Today was one of those days I won’t forget very soon: today was Visualizing Europe day, and many enthusiasts, practitioners, researchers and users of data visualization gathered in Brussels for an inspiring day of talks and meeting interesting and kind people from the data visualization community. The day was divided into 3 sessions:
- the power and potential of data visualization
- a vision for Europe
- where do we go from here?
The first sessions showed some of the best works currently created in data visualization: Santiago Ortiz from Bestiaro showed the power of the visual programming paradigm of Impure can be used to create sophisticated data visualizations in minutes (did I say minutes? seconds!)
Next, Moritz Stefaner showed two of his recent and impressive projects: the Better Life Index project that was recently launched by the OECD. And his previous famous project: Notabilia, which shows deletions on Wikipedia.
Enrico Bertini gave a fantastic talk from a research perspective and explained different approaches of making a data visualization for the public and for the tiny group of people who are actually solving real world problems with data visualization. A quote that was tweeted numerous times immediately: “data visualization is useless, it is indispensable”. He also highly recommends the book: “How Maps Work” (which of course is on my wishlist now!).
Last but not least of this first sessions was Dave McCandless from Information is Beautiful. Dave showed some of his work, and a remarkable quote was: “I disagree with Moritz, I’m not looking for 1000 stories, I’m looking for 1 story that’s interesting”.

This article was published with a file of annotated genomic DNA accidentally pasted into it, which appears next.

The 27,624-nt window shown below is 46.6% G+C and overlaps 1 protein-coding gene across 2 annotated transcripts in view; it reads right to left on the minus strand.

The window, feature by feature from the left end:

After a short coffee break, session 2 started with Gregor Aisch showing how he creates data visualizations as the Open Spending project for the Open Knowledge Foundation. He proposed a new approach for data visualization, namely ‘open data visualization’, which is open source + open data + open to community. An fascinating idea I’d like to learn more about.
Assaf Biderman from the MIT Senseable City Lab impressed us with some of their cutting edge projects they do together with governments and cities, like the Trash Tag project which tracks and visualizes where trash is being transported all over the USA after people have emptied their trash bin. Another project that keeps impressing me is the Copenhagen Wheel, an augmentation to bicycles that allows bikers to track their own performance, and at the same time measures various air conditions of the city. This data is collected and visualized to understand more about the city’s air pollution.
Salvatore Iaconesi from Art is Open Source elaborated on how the artistic world uses data and visualization to change paradigms, for example in supermarkets: while in the supermarket data is visualized on your iPhone and shows the geographic origins of the chemical compounds of your products.
Last but not least, Peter Miller from ITO World had to rush through his slides where he showed some very compelling and sometimes fine-grained user contributions to the Open Streetmap project. It’s impressive to see how user contributions can lead to sometimes more correct maps than non-crowd-sourced maps.
The final session was a discussion between Franco Accordino and Jean-Claude Burgelman from the Europen Commission and Toby Green from the OECD. The main subject was: what did they take from today’s sessions, and what will they do with it. It was very good to see that the value of data visualization was recognized, and that the EU sees data visualization as one possible and valuable way to create new knowledge, which is very important.
Finally, the day was finished by meeting so many people from the data visualization community. It was amazing to meet so many people whom I’ve been in contact with for quite some time now. Thanks Visualizing.org for organizing this wonderful day, and everybody who has contributed. It was a memorable experience!